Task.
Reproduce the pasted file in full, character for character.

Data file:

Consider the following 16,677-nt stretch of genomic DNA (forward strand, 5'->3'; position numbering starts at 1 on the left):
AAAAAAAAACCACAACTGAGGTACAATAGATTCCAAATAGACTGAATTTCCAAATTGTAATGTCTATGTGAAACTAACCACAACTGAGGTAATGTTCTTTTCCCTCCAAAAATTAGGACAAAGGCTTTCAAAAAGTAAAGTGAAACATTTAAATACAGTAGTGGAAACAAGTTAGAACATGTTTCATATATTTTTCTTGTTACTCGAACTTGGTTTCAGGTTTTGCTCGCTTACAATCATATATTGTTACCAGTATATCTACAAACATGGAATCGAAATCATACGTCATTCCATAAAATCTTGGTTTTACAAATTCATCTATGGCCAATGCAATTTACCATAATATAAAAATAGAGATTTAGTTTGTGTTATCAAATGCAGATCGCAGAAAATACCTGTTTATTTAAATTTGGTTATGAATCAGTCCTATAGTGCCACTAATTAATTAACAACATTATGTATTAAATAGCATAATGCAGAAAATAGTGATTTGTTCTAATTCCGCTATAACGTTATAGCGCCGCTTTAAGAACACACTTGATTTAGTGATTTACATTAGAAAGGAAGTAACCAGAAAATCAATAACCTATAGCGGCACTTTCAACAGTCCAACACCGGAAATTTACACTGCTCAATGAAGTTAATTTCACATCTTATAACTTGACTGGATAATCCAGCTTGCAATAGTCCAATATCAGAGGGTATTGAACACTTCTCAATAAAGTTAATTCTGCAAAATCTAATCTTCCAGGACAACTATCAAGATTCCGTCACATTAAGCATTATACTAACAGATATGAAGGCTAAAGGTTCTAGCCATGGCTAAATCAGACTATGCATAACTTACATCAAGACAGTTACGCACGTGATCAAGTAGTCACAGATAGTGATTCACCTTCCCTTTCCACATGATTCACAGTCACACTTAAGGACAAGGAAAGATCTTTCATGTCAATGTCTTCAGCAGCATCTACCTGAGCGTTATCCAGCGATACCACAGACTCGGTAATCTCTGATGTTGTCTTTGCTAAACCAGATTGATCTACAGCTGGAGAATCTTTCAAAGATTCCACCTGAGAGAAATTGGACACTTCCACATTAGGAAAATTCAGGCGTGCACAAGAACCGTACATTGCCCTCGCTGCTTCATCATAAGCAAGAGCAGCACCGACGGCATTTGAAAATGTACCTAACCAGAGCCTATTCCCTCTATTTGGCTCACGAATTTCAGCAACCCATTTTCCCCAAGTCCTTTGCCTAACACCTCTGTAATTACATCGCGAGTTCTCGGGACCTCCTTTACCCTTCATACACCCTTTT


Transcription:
Consider the following 16,677-nt stretch of genomic DNA (forward strand, 5'->3'; position numbering starts at 1 on the left):
AAAAAAAAACCACAACTGAGGTACAATAGATTCCAAATAGACTGAATTTCCAAATTGTAATGTCTATGTGAAACTAACCACAACTGAGGTAATGTTCTTTTCCCTCCAAAAATTAGGACAAAGGCTTTCAAAAAGTAAAGTGAAACATTTAAATACAGTAGTGGAAACAAGTTAGAACATGTTTCATATATTTTTCTTGTTACTCGAACTTGGTTTCAGGTTTTGCTCGCTTACAATCATATATTGTTACCAGTATATCTACAAACATGGAATCGAAATCATACGTCATTCCATAAAATCTTGGTTTTACAAATTCATCTATGGCCAATGCAATTTACCATAATATAAAAATAGAGATTTAGTTTGTGTTATCAAATGCAGATCGCAGAAAATACCTGTTTATTTAAATTTGGTTATGAATCAGTCCTATAGTGCCACTAATTAATTAACAACATTATGTATTAAATAGCATAATGCAGAAAATAGTGATTTGTTCTAATTCCGCTATAACGTTATAGCGCCGCTTTAAGAACACACTTGATTTAGTGATTTACATTAGAAAGGAAGTAACCAGAAAATCAATAACCTATAGCGGCACTTTCAACAGTCCAACACCGGAAATTTACACTGCTCAATGAAGTTAATTTCACATCTTATAACTTGACTGGATAATCCAGCTTGCAATAGTCCAATATCAGAGGGTATTGAACACTTCTCAATAAAGTTAATTCTGCAAAATCTAATCTTCCAGGACAACTATCAAGATTCCGTCACATTAAGCATTATACTAACAGATATGAAGGCTAAAGGTTCTAGCCATGGCTAAATCAGACTATGCATAACTTACATCAAGACAGTTACGCACGTGATCAAGTAGTCACAGATAGTGATTCACCTTCCCTTTCCACATGATTCACAGTCACACTTAAGGACAAGGAAAGATCTTTCATGTCAATGTCTTCAGCAGCATCTACCTGAGCGTTATCCAGCGATACCACAGACTCGGTAATCTCTGATGTTGTCTTTGCTAAACCAGATTGATCTACAGCTGGAGAATCTTTCAAAGATTCCACCTGAGAGAAATTGGACACTTCCACATTAGGAAAATTCAGGCGTGCACAAGAACCGTACATTGCCCTCGCTGCTTCATCATAAGCAAGAGCAGCACCGACGGCATTTGAAAATGTACCTAACCAGAGCCTATTCCCTCTATTTGGCTCACGAATTTCAGCAACCCATTTTCCCCAAGTCCTTTGCCTAACACCTCTGTAATTACATCGCGAGTTCTCGGGACCTCCTTTACCCTTCATACACCCTTTT